Memorial for lawyer who represented holocaust deniers creates controversy for Toronto Public Library

Despite attempts by members of the public and Mayor John Tory to have a memorial for a lawyer at a Toronto public library shut down, the event ahead with extra security on Wednesday night.

Barbara Kulaszka, a librarian turned lawyer, acted as counsel for Ernst Zundel, among others

Barbara Kulaszka, seen here in 1990 at Imre Finta's trial. She acted as co-counsel for Finta, who was found not guilty of war crimes. Kulaszka died in June. (CBC)

Despite attempts by members of the public to have a memorial for a controversial lawyer shut down, the event went ahead at a Toronto public library on Wednesday night with extra security.

Who the woman was, who she represented during her career and who was scheduled to speak at the event created heat for the library, which allowed her supporters to book space and hold the nearly two-hour evening event at an Etobicoke branch.

Those tied to hate and bigotry have no place in our libraries.- James Pasternak, city councillor

Barbara Kulaszka, a librarian turned lawyer, according to the memorial page, acted as counsel for Holocaust-denier Ernst Zundel and Marc Lemire, leader of the Heritage Front — a white supremacist group.

She died in her hometown of Brighton, Ont., about 150 kilometres east of Toronto in June.

The Toronto Public Library, for its part, says it will review its booking policy in the wake of the controversy over the memorial, which was held at Richview Public Library, 1806 Islington Ave., north of Eglinton Avenue West.

Library staff were in the room during the event. 

Ana-Maria Critchley, spokesperson for the library, said after the memorial that the library will review the incident, look at its policy and debrief staff about the event.

"Anytime there are so many people who express concerns and contact us with their comments, that will definitely prompt us to have a conversation and evaluate the situation and how events unfolded," she said.

"It's that delicate balancing act between intellectual freedom and continuing to offer a welcoming environment."

Toronto police officers were on hand to keep the peace, according to spokesperson Const. Victor Kwong.

Ernst Zundel sits in a court in Germany in 2005 at the beginning of a trial where he was accused of incitement. (Michael Probst/Canadian Press)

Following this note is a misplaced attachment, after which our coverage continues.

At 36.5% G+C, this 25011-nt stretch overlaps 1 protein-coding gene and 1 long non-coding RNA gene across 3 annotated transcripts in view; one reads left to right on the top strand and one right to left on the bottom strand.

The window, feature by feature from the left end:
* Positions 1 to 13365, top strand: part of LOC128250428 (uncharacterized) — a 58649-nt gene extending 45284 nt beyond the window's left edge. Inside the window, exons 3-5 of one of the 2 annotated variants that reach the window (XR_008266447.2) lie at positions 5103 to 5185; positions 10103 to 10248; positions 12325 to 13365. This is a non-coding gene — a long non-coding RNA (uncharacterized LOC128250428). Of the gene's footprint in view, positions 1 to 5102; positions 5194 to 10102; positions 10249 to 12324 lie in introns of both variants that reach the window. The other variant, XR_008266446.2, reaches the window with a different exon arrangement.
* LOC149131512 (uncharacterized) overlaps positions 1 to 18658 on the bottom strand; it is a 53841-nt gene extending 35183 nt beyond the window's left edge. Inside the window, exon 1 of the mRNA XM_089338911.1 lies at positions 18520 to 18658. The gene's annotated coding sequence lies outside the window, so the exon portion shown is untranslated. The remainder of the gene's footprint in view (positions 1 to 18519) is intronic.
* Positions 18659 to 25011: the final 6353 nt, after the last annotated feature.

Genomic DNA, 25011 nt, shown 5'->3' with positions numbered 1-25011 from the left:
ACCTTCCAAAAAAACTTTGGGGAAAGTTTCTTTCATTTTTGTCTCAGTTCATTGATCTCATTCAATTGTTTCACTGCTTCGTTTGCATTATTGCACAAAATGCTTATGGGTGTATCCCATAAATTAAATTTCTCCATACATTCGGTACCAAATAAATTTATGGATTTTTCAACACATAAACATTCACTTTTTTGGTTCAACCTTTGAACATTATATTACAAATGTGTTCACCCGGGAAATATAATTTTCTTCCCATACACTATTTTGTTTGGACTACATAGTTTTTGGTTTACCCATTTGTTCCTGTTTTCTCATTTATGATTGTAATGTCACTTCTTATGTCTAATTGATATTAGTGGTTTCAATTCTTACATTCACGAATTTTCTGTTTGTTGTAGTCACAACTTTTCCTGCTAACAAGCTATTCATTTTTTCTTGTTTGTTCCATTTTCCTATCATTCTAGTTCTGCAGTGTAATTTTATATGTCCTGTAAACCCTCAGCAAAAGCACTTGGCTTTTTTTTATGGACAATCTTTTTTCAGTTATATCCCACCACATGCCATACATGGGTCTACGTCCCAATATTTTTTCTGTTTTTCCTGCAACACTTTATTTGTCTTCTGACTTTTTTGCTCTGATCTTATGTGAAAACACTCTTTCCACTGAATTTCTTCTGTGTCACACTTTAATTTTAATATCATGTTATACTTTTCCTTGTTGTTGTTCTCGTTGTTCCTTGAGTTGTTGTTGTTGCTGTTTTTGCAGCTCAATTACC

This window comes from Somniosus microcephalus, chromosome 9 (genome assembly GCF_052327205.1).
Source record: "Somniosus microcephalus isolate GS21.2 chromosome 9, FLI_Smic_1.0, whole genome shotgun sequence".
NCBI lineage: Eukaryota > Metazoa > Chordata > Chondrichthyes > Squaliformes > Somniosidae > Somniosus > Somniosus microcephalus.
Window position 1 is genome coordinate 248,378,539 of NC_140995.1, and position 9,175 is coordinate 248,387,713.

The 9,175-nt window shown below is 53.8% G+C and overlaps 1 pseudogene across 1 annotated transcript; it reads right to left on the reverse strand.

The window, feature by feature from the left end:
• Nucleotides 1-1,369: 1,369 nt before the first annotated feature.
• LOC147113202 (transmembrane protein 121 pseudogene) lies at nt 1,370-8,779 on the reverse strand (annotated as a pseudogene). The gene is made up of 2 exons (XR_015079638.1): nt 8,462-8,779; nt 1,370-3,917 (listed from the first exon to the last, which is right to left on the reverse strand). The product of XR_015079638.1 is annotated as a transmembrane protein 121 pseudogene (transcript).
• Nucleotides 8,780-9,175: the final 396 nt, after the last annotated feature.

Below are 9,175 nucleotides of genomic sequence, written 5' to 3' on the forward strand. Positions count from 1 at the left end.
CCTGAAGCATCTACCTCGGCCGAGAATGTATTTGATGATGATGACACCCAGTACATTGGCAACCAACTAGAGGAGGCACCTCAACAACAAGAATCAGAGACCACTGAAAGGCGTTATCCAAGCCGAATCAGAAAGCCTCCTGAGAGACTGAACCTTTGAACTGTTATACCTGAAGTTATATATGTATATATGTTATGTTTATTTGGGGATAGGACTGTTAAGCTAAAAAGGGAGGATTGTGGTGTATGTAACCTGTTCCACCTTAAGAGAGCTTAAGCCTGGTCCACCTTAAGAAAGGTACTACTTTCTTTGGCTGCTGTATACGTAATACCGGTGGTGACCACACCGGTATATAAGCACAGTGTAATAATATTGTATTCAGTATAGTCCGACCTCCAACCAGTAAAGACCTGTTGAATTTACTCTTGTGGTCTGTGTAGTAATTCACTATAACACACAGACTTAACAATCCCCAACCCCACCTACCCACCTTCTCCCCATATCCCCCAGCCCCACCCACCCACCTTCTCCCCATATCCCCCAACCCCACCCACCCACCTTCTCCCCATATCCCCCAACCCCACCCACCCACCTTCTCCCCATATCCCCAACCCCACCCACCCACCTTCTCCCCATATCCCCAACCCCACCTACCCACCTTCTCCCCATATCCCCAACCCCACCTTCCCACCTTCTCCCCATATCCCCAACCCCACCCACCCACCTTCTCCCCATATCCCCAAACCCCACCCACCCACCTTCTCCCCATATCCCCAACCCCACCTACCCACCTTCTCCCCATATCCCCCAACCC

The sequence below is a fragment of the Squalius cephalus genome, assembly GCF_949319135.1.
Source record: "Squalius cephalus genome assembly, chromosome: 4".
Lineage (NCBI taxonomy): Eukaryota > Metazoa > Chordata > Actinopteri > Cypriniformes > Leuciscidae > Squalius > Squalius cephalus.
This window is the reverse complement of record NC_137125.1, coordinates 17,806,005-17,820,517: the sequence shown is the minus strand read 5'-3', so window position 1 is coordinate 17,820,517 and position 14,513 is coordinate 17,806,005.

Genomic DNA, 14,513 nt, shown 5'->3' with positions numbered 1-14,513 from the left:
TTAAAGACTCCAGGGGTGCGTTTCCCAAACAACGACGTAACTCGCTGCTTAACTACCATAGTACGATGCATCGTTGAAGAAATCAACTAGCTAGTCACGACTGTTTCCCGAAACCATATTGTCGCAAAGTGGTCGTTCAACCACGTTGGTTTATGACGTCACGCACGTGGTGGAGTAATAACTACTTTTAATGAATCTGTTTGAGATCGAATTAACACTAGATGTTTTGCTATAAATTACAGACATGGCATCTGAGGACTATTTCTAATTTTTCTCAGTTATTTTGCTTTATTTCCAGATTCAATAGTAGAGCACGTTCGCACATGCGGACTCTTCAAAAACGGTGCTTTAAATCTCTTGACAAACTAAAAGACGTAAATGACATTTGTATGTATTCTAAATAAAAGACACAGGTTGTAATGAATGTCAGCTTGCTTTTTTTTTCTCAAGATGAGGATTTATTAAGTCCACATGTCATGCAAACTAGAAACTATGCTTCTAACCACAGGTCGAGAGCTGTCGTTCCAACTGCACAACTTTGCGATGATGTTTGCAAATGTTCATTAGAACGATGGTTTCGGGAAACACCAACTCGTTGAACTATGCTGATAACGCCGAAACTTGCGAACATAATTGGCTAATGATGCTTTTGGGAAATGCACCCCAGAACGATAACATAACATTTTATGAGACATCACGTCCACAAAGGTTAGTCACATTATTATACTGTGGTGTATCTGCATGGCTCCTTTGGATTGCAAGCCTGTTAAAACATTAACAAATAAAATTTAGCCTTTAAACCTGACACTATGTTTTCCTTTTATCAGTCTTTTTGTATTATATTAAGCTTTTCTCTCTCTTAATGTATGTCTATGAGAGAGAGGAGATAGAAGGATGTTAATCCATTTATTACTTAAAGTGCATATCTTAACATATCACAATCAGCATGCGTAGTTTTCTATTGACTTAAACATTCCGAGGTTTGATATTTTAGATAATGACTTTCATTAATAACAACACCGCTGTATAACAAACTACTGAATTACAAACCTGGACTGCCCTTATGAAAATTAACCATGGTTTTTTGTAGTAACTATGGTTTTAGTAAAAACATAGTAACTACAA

It was the use of public space, primarily, that shocked people, including Mayor John Tory, Coun. James Pasternak and Coun. John Campbell.

"It is truly shocking that individuals who spread hatred, deny the Holocaust and have ties to neo-Nazi groups are being provided a permit by the Toronto Public Library to host an event inside a public building," Pasternak said. "Those tied to hate and bigotry have no place in our libraries."

Mayor John Tory expressed deep concern and asked the library to consider cancelling the event. Tory was informed that the library received legal advice that it could not reject the room booking request. He said he will ask the library board to review its room rental policies in the wake of what happened.

Campbell, who represents Ward 4, Etobicoke Centre, said it was a bad decision by the library to welcome the group because of its past record of hate speech. He said the memorial should have been held at a church.

"I don't think the library should be welcoming unsavoury types into our premises. My view is that, the head librarian should have said, 'No, we're going to put a stop and we're not going to allow them here.'"

He said it's a "bit of stain" on the library and on Toronto for allowing the event to happen in a public space.

 'We paid for the library'

Lemire and Paul Fromm, among others, were scheduled to speak. Fromm, the memorial's organizer, is the founder of the Canadian Association for Free Expression and a self-described white nationalist — someone who has no place being hosted in a public library, critics said.

"The fact that a publicly funded facility would permit their premises to be used for a gathering of racists boggles the mind," wrote Bernie Farber, former CEO of the Canadian Jewish Congress.